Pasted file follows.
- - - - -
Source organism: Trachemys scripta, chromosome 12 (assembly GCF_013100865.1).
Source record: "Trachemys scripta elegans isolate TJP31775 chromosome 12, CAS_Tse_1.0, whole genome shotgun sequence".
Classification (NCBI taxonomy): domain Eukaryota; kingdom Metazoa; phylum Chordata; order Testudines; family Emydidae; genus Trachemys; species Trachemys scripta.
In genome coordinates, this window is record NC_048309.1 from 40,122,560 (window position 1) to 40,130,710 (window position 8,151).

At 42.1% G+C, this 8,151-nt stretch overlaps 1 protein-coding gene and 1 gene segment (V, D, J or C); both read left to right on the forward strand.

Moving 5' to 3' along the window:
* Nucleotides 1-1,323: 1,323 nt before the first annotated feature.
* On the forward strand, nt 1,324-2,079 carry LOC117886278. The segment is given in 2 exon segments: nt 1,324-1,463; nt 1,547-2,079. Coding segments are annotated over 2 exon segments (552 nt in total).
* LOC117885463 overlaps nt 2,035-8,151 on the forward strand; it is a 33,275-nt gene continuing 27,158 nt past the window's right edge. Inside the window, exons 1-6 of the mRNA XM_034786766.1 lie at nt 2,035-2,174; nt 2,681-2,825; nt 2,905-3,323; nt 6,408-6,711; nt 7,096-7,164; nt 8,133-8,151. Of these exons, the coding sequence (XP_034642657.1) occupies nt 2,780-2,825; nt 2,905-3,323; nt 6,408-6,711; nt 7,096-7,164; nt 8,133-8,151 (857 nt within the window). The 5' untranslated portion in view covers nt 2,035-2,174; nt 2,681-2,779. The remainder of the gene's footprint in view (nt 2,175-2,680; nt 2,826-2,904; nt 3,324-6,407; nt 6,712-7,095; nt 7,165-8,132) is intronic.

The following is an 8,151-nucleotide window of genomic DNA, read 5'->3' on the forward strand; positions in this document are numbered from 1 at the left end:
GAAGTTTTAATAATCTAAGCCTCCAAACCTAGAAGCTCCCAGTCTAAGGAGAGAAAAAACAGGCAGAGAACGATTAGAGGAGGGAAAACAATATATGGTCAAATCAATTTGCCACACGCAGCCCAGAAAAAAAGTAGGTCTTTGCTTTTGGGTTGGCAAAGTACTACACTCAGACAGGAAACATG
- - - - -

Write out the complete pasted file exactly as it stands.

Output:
Source organism: Trachemys scripta, chromosome 12 (assembly GCF_013100865.1).
Source record: "Trachemys scripta elegans isolate TJP31775 chromosome 12, CAS_Tse_1.0, whole genome shotgun sequence".
Classification (NCBI taxonomy): domain Eukaryota; kingdom Metazoa; phylum Chordata; order Testudines; family Emydidae; genus Trachemys; species Trachemys scripta.
In genome coordinates, this window is record NC_048309.1 from 40,122,560 (window position 1) to 40,130,710 (window position 8,151).

At 42.1% G+C, this 8,151-nt stretch overlaps 1 protein-coding gene and 1 gene segment (V, D, J or C); both read left to right on the forward strand.

Moving 5' to 3' along the window:
* Nucleotides 1-1,323: 1,323 nt before the first annotated feature.
* On the forward strand, nt 1,324-2,079 carry LOC117886278. The segment is given in 2 exon segments: nt 1,324-1,463; nt 1,547-2,079. Coding segments are annotated over 2 exon segments (552 nt in total).
* LOC117885463 overlaps nt 2,035-8,151 on the forward strand; it is a 33,275-nt gene continuing 27,158 nt past the window's right edge. Inside the window, exons 1-6 of the mRNA XM_034786766.1 lie at nt 2,035-2,174; nt 2,681-2,825; nt 2,905-3,323; nt 6,408-6,711; nt 7,096-7,164; nt 8,133-8,151. Of these exons, the coding sequence (XP_034642657.1) occupies nt 2,780-2,825; nt 2,905-3,323; nt 6,408-6,711; nt 7,096-7,164; nt 8,133-8,151 (857 nt within the window). The 5' untranslated portion in view covers nt 2,035-2,174; nt 2,681-2,779. The remainder of the gene's footprint in view (nt 2,175-2,680; nt 2,826-2,904; nt 3,324-6,407; nt 6,712-7,095; nt 7,165-8,132) is intronic.

The following is an 8,151-nucleotide window of genomic DNA, read 5'->3' on the forward strand; positions in this document are numbered from 1 at the left end:
GAAGTTTTAATAATCTAAGCCTCCAAACCTAGAAGCTCCCAGTCTAAGGAGAGAAAAAACAGGCAGAGAACGATTAGAGGAGGGAAAACAATATATGGTCAAATCAATTTGCCACACGCAGCCCAGAAAAAAAGTAGGTCTTTGCTTTTGGGTTGGCAAAGTACTACACTCAGACAGGAAACATG